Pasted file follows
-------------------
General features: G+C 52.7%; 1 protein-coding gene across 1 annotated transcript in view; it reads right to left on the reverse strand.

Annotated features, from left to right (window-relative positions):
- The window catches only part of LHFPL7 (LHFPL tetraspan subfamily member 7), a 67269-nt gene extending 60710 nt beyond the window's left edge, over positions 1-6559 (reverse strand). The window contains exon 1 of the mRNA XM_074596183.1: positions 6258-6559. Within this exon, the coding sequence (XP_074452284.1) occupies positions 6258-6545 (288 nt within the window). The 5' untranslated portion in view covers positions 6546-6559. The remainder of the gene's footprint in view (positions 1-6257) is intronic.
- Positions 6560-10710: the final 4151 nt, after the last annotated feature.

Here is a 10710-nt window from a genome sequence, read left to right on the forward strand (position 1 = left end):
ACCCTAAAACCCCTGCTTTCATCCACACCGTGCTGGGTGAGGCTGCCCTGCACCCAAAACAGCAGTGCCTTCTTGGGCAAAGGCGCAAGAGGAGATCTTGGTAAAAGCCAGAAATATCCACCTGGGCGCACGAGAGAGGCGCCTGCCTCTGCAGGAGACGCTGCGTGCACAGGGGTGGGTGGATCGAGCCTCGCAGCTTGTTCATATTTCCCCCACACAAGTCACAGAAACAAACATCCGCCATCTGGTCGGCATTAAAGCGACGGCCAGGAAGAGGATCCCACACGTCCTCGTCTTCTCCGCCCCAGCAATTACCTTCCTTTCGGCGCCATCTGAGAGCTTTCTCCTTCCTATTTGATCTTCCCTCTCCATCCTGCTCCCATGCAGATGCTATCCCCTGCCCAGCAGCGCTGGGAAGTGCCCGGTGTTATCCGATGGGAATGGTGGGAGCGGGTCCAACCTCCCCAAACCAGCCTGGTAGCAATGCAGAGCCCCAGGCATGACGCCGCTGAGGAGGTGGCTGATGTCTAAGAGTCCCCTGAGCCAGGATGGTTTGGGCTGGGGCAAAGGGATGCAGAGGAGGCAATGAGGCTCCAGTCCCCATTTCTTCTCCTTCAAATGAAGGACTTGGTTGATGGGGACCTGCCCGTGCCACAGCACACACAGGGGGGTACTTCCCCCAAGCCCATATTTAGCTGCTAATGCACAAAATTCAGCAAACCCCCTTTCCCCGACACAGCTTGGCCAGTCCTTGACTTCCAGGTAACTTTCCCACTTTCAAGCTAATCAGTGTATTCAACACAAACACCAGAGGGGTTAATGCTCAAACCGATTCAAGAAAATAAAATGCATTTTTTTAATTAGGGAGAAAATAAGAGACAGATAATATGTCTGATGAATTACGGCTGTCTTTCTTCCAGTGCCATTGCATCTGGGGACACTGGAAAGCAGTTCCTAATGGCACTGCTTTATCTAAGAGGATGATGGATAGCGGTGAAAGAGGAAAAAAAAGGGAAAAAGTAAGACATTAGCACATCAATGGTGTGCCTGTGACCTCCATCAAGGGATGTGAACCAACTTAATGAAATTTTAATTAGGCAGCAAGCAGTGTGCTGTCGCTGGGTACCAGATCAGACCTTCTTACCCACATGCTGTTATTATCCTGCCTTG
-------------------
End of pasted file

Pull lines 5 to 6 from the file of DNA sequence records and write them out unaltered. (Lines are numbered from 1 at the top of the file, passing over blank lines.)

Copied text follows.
Here is a 10710-nt window from a genome sequence, read left to right on the forward strand (position 1 = left end):
ACCCTAAAACCCCTGCTTTCATCCACACCGTGCTGGGTGAGGCTGCCCTGCACCCAAAACAGCAGTGCCTTCTTGGGCAAAGGCGCAAGAGGAGATCTTGGTAAAAGCCAGAAATATCCACCTGGGCGCACGAGAGAGGCGCCTGCCTCTGCAGGAGACGCTGCGTGCACAGGGGTGGGTGGATCGAGCCTCGCAGCTTGTTCATATTTCCCCCACACAAGTCACAGAAACAAACATCCGCCATCTGGTCGGCATTAAAGCGACGGCCAGGAAGAGGATCCCACACGTCCTCGTCTTCTCCGCCCCAGCAATTACCTTCCTTTCGGCGCCATCTGAGAGCTTTCTCCTTCCTATTTGATCTTCCCTCTCCATCCTGCTCCCATGCAGATGCTATCCCCTGCCCAGCAGCGCTGGGAAGTGCCCGGTGTTATCCGATGGGAATGGTGGGAGCGGGTCCAACCTCCCCAAACCAGCCTGGTAGCAATGCAGAGCCCCAGGCATGACGCCGCTGAGGAGGTGGCTGATGTCTAAGAGTCCCCTGAGCCAGGATGGTTTGGGCTGGGGCAAAGGGATGCAGAGGAGGCAATGAGGCTCCAGTCCCCATTTCTTCTCCTTCAAATGAAGGACTTGGTTGATGGGGACCTGCCCGTGCCACAGCACACACAGGGGGGTACTTCCCCCAAGCCCATATTTAGCTGCTAATGCACAAAATTCAGCAAACCCCCTTTCCCCGACACAGCTTGGCCAGTCCTTGACTTCCAGGTAACTTTCCCACTTTCAAGCTAATCAGTGTATTCAACACAAACACCAGAGGGGTTAATGCTCAAACCGATTCAAGAAAATAAAATGCATTTTTTTAATTAGGGAGAAAATAAGAGACAGATAATATGTCTGATGAATTACGGCTGTCTTTCTTCCAGTGCCATTGCATCTGGGGACACTGGAAAGCAGTTCCTAATGGCACTGCTTTATCTAAGAGGATGATGGATAGCGGTGAAAGAGGAAAAAAAAGGGAAAAAGTAAGACATTAGCACATCAATGGTGTGCCTGTGACCTCCATCAAGGGATGTGAACCAACTTAATGAAATTTTAATTAGGCAGCAAGCAGTGTGCTGTCGCTGGGTACCAGATCAGACCTTCTTACCCACATGCTGTTATTATCCTGCCTTG